The works, ostensibly rescued from the torments of doubt and thoroughly sorted, art to the right, non-art to the left, hang on two facing walls. There is no wall text to say which is the art wall and which the non-art wall. The differences between the walls are minuscule, and reach their peak in the work of a man named Uzi: a small portrait on a napkin that appears twice, once on each walls. On the art wall it appears the way Uzi intended. On the non-art wall it appears as it was imprinted on the second layer of the napkin, so that it is a random copy, without artistic intentions.
The business card of the artist Shlomit Liver achieved art status, as did a red lava lamp. The clumsy homage to Piero Manzoni’s “Artist’s Shit” (“Merda d’Artista”) – a photo of the famous tin can decorated with lumps of brown oil paint - turned out to be art, as did a collage composed of two photographs – an amateur photograph of a penis squeezed between breasts whose head has turned into a skull with holes for eyes. Scribbles and stains, a photo of a cat sitting on a stuffed tiger with a spotted hat on its head, and a collection of pottery fragments bearing the address of the website of the artist who brought them.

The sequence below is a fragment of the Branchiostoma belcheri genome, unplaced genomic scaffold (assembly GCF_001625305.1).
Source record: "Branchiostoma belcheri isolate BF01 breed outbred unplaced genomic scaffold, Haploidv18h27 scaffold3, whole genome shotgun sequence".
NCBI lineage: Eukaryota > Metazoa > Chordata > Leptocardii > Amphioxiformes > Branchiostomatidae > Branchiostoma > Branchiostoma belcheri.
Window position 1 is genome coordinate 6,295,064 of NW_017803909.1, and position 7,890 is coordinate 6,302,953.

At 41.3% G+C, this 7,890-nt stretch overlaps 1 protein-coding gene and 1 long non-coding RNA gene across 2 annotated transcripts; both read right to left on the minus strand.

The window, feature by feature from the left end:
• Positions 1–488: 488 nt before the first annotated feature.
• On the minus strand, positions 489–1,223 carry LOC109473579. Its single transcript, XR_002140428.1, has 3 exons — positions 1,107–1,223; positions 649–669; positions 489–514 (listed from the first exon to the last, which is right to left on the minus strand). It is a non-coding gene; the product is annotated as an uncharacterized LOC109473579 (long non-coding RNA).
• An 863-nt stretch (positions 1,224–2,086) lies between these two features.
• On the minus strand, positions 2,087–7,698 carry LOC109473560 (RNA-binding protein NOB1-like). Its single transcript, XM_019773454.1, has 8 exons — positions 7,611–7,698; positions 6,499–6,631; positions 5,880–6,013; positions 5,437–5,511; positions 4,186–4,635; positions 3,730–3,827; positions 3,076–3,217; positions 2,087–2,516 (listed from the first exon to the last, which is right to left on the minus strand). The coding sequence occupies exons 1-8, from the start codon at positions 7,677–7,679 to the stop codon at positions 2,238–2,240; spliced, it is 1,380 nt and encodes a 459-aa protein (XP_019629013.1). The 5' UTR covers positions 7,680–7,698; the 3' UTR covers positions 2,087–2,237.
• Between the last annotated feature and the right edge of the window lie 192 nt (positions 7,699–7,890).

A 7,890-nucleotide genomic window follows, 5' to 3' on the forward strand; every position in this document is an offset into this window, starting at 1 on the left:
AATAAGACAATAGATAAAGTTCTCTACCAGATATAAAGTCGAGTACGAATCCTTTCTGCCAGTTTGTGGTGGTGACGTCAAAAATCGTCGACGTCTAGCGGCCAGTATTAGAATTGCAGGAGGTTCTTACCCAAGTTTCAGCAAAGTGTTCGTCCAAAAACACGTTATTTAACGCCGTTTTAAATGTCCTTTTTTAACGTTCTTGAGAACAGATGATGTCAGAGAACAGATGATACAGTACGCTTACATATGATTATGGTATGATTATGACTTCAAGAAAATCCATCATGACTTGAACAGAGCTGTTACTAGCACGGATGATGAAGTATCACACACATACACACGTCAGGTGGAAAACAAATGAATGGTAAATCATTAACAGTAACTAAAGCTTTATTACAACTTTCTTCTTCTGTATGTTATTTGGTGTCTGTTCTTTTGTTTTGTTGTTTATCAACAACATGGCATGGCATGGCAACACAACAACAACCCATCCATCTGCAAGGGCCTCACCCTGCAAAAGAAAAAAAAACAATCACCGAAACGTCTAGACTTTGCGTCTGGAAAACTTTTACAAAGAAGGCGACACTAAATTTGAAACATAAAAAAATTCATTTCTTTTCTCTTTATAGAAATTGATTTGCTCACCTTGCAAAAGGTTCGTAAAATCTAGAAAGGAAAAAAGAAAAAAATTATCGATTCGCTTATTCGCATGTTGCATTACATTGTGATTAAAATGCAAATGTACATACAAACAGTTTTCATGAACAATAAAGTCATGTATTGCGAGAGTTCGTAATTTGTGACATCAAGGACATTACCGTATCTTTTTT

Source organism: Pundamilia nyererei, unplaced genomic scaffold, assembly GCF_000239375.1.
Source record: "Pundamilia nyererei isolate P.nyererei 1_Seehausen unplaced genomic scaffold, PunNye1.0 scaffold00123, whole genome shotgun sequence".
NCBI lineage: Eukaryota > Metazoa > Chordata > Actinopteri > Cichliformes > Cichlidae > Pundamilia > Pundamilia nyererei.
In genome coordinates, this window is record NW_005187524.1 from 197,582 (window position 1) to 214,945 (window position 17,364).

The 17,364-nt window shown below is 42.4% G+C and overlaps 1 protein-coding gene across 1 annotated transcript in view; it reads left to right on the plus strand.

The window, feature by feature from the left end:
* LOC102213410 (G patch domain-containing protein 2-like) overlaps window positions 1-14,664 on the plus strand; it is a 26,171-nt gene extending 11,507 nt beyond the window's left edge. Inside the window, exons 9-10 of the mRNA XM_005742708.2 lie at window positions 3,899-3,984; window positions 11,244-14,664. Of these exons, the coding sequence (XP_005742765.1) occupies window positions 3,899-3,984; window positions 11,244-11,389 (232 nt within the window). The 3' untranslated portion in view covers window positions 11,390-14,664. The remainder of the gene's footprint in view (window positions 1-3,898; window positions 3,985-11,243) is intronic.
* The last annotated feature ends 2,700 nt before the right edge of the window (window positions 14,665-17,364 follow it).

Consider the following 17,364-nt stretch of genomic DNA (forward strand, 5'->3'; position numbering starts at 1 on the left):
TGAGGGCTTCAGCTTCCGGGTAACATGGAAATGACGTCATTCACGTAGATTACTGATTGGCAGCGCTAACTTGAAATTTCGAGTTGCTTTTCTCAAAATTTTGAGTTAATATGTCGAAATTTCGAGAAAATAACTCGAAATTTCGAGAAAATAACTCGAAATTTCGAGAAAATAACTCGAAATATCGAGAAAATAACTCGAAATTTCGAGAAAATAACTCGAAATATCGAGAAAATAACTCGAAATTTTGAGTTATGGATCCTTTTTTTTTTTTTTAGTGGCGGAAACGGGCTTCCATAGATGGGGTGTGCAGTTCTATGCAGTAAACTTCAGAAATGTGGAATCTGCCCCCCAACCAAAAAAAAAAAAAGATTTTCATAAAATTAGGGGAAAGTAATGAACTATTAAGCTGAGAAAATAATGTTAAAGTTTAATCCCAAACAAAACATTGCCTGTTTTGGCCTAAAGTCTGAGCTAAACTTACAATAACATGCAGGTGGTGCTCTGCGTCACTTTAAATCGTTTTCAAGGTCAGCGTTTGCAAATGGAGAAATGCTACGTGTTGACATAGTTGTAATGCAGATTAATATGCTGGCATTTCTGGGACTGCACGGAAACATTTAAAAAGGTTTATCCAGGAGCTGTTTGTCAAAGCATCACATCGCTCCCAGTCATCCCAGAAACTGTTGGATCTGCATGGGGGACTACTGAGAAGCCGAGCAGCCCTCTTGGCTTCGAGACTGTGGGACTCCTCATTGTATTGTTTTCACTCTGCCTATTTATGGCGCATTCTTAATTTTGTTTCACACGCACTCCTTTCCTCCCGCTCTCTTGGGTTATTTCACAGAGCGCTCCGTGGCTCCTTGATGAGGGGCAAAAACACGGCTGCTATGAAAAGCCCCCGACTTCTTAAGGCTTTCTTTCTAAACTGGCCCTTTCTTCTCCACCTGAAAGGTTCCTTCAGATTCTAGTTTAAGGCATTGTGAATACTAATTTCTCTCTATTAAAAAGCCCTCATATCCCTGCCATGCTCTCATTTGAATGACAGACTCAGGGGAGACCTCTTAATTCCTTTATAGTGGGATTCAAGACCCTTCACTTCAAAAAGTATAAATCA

The most interesting object is a Bible from a Rehovot high school. The name Inbal is written in pen on the edges of the pages, a gold star and an advertising sticker for a refrigerated pudding - “with great pleasure” - have been stuck on the front cover, and on the spine, under the gold-stamped title "Torah Prophets Writings," is another sticker: "Samantha Fox Is Something."